Heikki Hilvo On An Endless Snow Pile – 介绍 ON AN ENDLESS SNOW PILE
by Jinmin Miao

Tietä käyden tien on vanki.
Vapaa on vain umpihanki.
-Aaro Hellaakoski
(Travelling a road you’re a prisoner of the road. Be free is being on an endless snow pile.)

A Boy From Kuusamo

As the third child in the family Heikki was born in Kuusamo in December of 1949. Kuusamo is an isolated town in northeast part of Finland. There were only 40 families in 1670; in 1800, 3035 inhabitants and in 1995, 18281 inhabitants. When he was a small boy the whole family moved to Järvelä, a village 30km away from Lahti, in Southern Finland. Järvelä was smaller and less known than Kuusamo. Kuusamo, however, was a well-known ski center. Heikki was extraordinary in his family, the only one with higher education. He was fond of acting, which molded his outgoing personality and his confidence in public speaking. As a little boy he liked to meet new people, a precious gift for the future missionary and yet unfound in common Finns. Travelling was his hobby. At 5, he traveled alone by train to the city of Lahti without telling any of his family. As the crowd in the platform thinned out Heikki widened his beautiful blue eyes and loitered about. A station official approached him. Little Heikki proudly told him, “ My father is a police officer. He has an errand in Lahti, so I come to visit him.” He loved reading. At 16, he had read many books including French classic literature and, also, the Bible. As a deep-thinking teenager the Bible changed his life. In 60s, there was a revival in Finland; many youths became born-again Christians. Heikki went to youth meetings, Bible classes, revival meetings and so on. They also gave testimonies in bars and public dancing places. There he often met Heleena, a girl growing up in the same village.

Santa And Engagement Ring

Good at sports, full of energy, Heleena was childhood friend of Heikki’s. They both were compassionate, exuberant and eager to see the world. They wanted to go to the place where they were needed. There was no turning point in his eyes when little Heleena had become an attractive woman with sweet smile and shinning, large eyes. When he was 16 years old, YMCA (Young Men’s Christian Association) organized a visit to the USA. Heikki, the only Finnish participant, were to go to Stockholm to meet his team. Heleena drove him to Helsinki. Nevertheless, he had to take taxi to the harbor, for they both did not know where the harbor was. A village boy, who had not known Helsinki well in his first 16 years, went to America. And then, he was audacious enough to drop off from the train in Hamburg alone during their return trip. Maybe the love seed was already well planted in Heleena and Heikki by then. For them love came so naturally. It only seemed right to enter into an engagement. In village life, Finns sent Christmas gifts to loved ones through a “public” Santa Clause who could be acted by a family member, or a relative, or a friend. In Christmas 1969, Heilkki and Heleena wrapped their engagement rings and put them into the same Santa’s sack for each other. The Santa dutifully sent the rings to the right persons. They just showed the rings to their parents. That’s all. On October 24 1970 they married.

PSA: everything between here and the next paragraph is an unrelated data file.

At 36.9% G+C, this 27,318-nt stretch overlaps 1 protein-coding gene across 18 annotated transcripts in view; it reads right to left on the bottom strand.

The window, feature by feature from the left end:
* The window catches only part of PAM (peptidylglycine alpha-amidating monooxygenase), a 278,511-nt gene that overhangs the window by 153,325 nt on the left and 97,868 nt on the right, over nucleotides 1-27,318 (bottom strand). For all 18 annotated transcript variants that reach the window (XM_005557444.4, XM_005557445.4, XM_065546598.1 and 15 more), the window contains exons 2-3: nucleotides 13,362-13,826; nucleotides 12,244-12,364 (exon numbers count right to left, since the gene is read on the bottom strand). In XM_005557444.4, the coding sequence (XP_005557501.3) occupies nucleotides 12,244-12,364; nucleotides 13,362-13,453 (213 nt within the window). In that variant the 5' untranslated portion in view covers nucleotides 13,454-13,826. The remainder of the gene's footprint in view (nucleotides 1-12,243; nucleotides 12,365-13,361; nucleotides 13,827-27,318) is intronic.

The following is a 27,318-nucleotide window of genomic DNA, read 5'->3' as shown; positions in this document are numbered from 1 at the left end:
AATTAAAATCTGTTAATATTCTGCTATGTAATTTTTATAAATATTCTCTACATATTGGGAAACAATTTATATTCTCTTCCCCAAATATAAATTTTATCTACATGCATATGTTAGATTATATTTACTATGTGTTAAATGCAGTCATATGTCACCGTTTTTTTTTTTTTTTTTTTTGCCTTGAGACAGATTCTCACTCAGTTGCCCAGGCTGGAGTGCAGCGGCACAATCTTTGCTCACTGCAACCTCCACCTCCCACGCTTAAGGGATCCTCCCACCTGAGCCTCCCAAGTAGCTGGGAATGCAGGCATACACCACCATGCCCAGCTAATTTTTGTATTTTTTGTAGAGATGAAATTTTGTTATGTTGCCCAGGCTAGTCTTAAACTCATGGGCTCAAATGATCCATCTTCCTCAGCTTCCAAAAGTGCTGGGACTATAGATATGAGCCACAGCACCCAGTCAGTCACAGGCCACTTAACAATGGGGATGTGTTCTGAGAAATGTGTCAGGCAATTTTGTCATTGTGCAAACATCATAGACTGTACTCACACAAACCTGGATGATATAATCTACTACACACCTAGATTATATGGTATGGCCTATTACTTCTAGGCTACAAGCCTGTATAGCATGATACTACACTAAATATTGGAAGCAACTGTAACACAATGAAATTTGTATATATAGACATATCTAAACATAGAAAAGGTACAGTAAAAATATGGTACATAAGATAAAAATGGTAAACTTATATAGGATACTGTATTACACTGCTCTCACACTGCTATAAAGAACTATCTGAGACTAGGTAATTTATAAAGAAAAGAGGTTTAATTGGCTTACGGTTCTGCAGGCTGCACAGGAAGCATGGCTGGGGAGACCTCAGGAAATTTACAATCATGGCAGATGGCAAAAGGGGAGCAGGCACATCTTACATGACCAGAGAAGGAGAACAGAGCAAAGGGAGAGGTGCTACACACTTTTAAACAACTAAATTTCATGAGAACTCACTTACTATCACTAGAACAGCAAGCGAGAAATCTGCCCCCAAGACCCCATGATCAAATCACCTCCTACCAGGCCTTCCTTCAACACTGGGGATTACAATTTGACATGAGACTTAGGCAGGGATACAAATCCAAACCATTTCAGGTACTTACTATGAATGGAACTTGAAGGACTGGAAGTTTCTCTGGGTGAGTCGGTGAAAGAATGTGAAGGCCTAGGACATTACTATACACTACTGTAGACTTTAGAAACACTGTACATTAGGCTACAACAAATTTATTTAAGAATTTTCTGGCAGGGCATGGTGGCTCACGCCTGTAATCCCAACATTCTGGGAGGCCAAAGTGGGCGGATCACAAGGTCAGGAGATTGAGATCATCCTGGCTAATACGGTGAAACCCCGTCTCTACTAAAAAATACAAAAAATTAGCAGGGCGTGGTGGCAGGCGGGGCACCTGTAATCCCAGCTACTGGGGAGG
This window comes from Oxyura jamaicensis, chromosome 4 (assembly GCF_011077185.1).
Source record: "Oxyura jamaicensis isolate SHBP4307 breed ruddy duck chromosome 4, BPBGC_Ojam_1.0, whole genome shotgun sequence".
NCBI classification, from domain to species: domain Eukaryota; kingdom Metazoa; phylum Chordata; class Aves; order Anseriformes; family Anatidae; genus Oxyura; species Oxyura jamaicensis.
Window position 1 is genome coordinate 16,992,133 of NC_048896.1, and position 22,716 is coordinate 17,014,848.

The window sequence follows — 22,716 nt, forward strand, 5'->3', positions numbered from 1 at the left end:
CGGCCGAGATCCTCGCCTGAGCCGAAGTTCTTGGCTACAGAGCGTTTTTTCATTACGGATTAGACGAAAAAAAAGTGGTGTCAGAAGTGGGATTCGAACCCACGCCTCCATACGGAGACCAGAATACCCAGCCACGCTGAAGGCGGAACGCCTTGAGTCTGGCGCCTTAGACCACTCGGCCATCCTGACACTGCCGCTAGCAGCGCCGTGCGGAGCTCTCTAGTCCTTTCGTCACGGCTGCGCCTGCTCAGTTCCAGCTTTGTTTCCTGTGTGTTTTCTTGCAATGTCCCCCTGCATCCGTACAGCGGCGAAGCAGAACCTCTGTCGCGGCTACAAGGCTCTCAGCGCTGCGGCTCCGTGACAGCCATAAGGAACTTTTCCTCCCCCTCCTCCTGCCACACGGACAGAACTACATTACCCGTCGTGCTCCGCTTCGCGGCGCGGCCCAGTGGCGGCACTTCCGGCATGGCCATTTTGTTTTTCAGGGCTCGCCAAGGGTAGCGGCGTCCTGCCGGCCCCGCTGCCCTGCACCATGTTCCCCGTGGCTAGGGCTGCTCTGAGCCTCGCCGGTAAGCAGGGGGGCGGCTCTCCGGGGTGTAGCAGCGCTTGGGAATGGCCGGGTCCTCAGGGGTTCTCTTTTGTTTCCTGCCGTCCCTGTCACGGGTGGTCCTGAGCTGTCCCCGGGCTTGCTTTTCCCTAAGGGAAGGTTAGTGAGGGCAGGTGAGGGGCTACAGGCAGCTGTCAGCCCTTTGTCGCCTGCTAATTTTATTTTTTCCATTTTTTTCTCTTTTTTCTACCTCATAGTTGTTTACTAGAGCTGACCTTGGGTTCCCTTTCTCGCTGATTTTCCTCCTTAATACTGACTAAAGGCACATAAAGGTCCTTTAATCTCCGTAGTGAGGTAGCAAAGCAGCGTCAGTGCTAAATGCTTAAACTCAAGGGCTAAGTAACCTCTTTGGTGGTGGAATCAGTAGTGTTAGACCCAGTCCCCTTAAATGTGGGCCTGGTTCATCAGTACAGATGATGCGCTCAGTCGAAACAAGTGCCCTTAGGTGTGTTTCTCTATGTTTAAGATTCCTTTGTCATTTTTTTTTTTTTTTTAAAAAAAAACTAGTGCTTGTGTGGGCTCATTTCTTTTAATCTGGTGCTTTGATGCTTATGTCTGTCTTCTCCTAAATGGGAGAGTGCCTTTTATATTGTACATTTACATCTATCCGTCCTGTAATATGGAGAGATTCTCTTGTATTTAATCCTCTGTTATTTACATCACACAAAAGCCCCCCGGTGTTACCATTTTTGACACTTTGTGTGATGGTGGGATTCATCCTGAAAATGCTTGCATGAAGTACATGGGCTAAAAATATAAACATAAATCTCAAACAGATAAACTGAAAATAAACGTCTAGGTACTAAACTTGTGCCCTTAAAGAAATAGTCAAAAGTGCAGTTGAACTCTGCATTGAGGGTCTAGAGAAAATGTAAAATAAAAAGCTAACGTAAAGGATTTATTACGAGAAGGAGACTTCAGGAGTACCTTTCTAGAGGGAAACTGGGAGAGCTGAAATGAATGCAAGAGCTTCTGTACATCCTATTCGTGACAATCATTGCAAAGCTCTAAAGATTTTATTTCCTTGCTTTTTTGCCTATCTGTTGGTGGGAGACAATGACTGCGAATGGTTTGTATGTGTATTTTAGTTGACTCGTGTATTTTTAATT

Go Wherever Needed

Heikki finished high school in 1968. He had debated on either being an actor or a clergyman, but soon he chose the latter. He was always sympathetic and his young heart sided with the oppressed. After reading books about suffering of Jews and Blacks, he often fancied to be a Jew or a Black to fight for justice with them together. He liked to be in people’s life, telling real stories, speaking about a living God. Acting was only theatrical. His love for acting was useful as a clergyman. Acting had prepared him to be open minded and ready to reach people. Heikki graduated from the Dept. of Theology in University of Helsinki in 1971, majoring in ethics. He was ordained in December 1971 in Oulu. Then he served as a congregational pastor in Haapavesi near Oulu for 2 months. Meanwhile, Heleena went to nursing study in Helsinki and graduated in February 1972 as a diaconial nurse, holding a job in Helsinki. Heikki went to compulsory military service in February 1972. After receiving basic military training and officer’s training he was assigned to Riihimäki in southern Finland. Most conscripts feared being sent to Lapland. Not Heikki. His and Heleena’s motto was going to where others not willing to go. He applied for Sodankylä in Lapland and went there in the summer of 1972. After finishing his eleven months’ service, half time as a soldier and half time as an army chaplain, Heikki started to work as a congregational pastor in various places in Lapland, first Ranua, then Salla, and then Savukoski. Only in spring 1973 in Salla was the couple finally able to live together in one household. Two sons came. The countryside had no hospital. Boys had to be delivered either in Kemijärvi or in Rovaniemi, both about 100 to 200 km away from Savukoski. During those years in 1977, Heikki left for Sinai as army chaplain to Finnish peacecorp for 5 months. Later in December, Heikki got a permanent vicar job in Pelkosenniemi parish. The whole family moved to a spacious living compound in a beautiful parish building. The third son was born there.